Per the infrastructure bill passed last year by the Biden Administration, high-speed infrastructure to unserved (25/3 Mbps) and underserved as those without 100/20 Mbps service. The NTIA added that sites served exclusively by satellite or service based on unlicensed spectrum will be considered unserved. States must submit a request for that support either with their letter of intent or by August 15. Those who receive planning funds must submit a five-year action plan within 270 days of getting the money.
The actual outlay for broadband deployment specifies a minimum distribution of $100 million per state or other qualifying area. Though it is expected total payouts will be in the $800 million neighborhood.
Broadband haves and have-nots
Last year, BroadbandNow Research manually checked the availability of terrestrial broadband internet (wired or fixed wireless) for more than 58,000 addresses. "In all, we checked more than 110,000 address-provider combinations using the FCC Form 477 data as the "source of truth."
The firm found that forty-two million Americans do not have the ability to purchase broadband internet in 2021, according to the firm. “This is an additional 6.5 percent of Americans beyond FCC estimates.”
Fixing the maps problem
Aware of the growing problem presented, Congress stepped in in March 2020 passed the Broadband DATA Act to help fix this problem.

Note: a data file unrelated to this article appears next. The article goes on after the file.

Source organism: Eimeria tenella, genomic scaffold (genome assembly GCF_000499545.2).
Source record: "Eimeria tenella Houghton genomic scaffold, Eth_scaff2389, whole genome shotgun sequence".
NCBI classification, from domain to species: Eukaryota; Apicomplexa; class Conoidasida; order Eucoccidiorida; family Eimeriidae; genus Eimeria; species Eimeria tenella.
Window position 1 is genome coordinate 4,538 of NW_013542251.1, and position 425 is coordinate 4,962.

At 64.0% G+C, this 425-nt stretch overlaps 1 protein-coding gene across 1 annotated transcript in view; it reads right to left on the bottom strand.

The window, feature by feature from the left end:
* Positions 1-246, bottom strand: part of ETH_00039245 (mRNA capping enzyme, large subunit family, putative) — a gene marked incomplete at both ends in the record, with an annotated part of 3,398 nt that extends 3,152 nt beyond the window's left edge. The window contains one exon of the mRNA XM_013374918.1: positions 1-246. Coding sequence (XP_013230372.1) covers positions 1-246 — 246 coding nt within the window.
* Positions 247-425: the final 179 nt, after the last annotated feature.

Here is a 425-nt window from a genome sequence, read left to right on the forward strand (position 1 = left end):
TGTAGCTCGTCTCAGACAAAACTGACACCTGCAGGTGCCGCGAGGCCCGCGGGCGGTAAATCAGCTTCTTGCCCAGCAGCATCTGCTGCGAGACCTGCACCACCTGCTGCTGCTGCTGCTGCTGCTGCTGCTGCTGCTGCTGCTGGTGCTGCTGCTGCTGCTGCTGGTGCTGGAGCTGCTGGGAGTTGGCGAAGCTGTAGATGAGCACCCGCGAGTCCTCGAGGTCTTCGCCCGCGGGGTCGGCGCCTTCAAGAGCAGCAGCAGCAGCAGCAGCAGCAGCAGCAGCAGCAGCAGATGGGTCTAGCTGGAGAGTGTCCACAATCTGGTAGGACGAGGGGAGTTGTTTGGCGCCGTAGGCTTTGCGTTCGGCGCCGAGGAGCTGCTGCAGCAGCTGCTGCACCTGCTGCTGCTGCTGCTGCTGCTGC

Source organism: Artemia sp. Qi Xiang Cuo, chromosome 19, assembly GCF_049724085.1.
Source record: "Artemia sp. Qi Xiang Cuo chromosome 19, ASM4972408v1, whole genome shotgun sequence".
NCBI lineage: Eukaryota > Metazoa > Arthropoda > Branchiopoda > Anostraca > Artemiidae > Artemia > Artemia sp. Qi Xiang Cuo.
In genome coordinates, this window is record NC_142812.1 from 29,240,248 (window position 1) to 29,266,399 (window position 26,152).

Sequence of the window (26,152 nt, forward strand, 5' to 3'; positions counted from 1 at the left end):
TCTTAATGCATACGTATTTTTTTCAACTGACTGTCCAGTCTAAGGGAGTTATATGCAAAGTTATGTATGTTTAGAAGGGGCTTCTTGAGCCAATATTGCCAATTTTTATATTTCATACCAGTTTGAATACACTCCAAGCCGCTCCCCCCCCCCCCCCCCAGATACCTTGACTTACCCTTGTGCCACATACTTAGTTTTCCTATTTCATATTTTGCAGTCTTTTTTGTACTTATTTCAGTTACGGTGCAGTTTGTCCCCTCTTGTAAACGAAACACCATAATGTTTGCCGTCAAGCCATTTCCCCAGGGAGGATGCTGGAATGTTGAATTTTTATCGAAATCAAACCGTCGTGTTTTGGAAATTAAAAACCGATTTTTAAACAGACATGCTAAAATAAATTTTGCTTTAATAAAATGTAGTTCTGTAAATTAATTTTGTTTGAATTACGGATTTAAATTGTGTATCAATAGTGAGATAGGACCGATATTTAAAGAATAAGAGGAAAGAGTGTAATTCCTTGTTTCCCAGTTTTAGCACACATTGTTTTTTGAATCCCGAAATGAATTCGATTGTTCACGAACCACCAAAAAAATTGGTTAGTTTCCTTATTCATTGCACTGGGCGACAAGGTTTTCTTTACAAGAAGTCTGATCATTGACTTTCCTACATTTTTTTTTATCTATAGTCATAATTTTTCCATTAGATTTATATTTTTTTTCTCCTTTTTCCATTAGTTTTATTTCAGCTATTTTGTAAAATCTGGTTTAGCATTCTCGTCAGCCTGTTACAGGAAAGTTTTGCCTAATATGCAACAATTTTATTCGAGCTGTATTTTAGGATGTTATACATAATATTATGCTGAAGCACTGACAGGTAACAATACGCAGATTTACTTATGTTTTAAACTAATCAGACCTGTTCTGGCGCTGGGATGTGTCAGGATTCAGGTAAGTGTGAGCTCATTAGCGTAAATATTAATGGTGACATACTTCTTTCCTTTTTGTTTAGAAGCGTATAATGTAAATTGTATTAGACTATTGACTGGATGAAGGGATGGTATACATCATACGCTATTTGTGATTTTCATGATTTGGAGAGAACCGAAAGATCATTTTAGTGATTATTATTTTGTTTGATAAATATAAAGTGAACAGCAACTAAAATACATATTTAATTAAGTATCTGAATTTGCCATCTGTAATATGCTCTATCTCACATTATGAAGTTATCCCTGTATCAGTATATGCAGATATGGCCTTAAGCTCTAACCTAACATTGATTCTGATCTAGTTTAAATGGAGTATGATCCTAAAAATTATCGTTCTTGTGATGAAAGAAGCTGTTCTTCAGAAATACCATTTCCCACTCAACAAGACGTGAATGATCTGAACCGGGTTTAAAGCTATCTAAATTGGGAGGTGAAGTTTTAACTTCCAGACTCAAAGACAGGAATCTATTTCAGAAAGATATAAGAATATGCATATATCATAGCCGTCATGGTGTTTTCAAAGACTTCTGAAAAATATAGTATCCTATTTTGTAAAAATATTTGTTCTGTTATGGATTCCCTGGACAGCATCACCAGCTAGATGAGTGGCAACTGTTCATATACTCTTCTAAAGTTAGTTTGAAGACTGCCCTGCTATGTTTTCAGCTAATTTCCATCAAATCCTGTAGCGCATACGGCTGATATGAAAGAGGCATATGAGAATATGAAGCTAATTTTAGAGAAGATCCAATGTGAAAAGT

The act requires the FCC to create maps showing the availability of fixed and mobile broadband service across the country and identify areas that are unserved and underserved. It also requires the FCC to use more granular and precise data to develop these maps.
The map must be posted online so people can search by address, provider, state, type of service, and other factors to see coverage in their area or across the country. Congress provided the FCC with $98 million to complete that effort.
Broadband Task Force created
One year later, in February 2021, the FCC took additional action and created the Broadband Data Task Force. In doing so, the agency admitted “the need to implement long-overdue improvements to the agency’s broadband data and mapping tools.”
The Task Force will closely coordinate the Commission’s broadband mapping and data collection efforts across the various expert agency teams. Each of these teams is essential to the effort of ensuring the Commission, other Federal agencies, state and local governments, Tribal entities, and consumers will have access to granular nationwide information on the availability and quality of broadband services.
At the state level, county, and city
In anticipation of the mapping and funding process, states have created their own broadband task forces charged with reviewing and evaluating carrier plans before awarding funding for providing broadband to un- and underserved areas.
But it does not stop there at the state level, as individual cities, as well as counties in some regions of the country, have also been created. The National Association of Counties (NACO) has created a Broadband Task Force, comprised of nearly three dozen county government officials from across America, which "will study the lack of reliable broadband with a particular focus on the challenges facing underserved communities."